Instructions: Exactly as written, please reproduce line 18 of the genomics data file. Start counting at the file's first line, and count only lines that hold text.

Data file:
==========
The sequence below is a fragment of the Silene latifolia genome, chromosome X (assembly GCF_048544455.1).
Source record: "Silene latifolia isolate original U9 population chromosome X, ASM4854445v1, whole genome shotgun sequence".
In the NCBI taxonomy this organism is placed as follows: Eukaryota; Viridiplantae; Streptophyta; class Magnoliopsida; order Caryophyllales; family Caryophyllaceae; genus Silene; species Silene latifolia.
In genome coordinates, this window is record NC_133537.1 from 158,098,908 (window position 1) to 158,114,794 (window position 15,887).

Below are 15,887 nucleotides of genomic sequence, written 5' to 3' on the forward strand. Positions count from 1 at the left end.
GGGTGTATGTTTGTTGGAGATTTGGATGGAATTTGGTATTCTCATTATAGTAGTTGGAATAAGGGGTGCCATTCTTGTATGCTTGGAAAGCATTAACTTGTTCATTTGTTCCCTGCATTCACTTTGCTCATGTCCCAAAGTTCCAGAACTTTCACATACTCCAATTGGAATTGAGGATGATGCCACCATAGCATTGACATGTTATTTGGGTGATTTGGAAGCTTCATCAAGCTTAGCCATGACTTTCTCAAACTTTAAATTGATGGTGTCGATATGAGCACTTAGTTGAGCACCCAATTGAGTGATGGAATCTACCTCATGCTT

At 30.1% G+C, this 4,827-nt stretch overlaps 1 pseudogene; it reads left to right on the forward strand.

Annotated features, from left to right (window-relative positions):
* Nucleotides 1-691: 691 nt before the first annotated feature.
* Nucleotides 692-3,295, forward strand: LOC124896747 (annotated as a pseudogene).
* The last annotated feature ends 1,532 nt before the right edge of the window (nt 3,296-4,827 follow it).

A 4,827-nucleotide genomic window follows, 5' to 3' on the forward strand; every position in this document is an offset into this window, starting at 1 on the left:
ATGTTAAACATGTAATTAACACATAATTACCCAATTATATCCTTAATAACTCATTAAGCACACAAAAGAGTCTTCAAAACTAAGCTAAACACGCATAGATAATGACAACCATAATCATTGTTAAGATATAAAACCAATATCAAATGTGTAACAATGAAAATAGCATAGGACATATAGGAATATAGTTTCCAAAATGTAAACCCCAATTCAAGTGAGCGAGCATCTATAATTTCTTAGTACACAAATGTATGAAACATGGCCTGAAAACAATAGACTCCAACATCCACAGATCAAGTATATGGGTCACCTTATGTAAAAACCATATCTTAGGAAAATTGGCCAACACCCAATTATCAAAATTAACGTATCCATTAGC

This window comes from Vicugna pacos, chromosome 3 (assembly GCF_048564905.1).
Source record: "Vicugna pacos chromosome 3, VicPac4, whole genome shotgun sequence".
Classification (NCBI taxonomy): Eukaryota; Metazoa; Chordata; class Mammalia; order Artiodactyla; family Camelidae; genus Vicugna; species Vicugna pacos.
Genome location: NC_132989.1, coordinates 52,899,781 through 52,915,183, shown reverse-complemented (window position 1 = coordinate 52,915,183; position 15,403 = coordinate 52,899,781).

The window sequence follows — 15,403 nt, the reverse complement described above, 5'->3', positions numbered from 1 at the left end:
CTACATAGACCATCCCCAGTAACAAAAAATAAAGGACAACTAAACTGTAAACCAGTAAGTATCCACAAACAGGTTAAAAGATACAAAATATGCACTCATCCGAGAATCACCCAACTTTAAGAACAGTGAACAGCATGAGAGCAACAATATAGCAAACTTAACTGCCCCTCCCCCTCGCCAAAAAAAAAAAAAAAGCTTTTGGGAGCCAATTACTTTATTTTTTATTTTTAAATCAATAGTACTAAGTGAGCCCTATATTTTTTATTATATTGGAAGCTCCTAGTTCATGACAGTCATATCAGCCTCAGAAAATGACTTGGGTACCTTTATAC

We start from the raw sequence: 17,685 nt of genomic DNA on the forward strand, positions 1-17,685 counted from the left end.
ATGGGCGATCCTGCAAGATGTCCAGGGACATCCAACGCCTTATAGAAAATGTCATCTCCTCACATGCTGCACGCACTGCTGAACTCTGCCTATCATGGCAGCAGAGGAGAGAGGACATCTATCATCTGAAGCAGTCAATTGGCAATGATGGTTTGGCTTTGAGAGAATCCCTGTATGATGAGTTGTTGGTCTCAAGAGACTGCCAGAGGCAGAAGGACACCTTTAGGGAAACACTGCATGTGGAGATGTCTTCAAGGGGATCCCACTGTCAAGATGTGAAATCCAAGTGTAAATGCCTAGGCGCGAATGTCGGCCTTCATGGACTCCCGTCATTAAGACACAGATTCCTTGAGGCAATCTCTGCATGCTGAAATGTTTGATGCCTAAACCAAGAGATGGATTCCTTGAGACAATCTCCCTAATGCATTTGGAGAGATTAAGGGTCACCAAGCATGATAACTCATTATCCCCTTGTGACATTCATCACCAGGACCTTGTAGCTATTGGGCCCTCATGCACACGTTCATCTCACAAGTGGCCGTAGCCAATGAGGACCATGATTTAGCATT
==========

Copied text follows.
The window sequence follows — 15,403 nt, the reverse complement described above, 5'->3', positions numbered from 1 at the left end: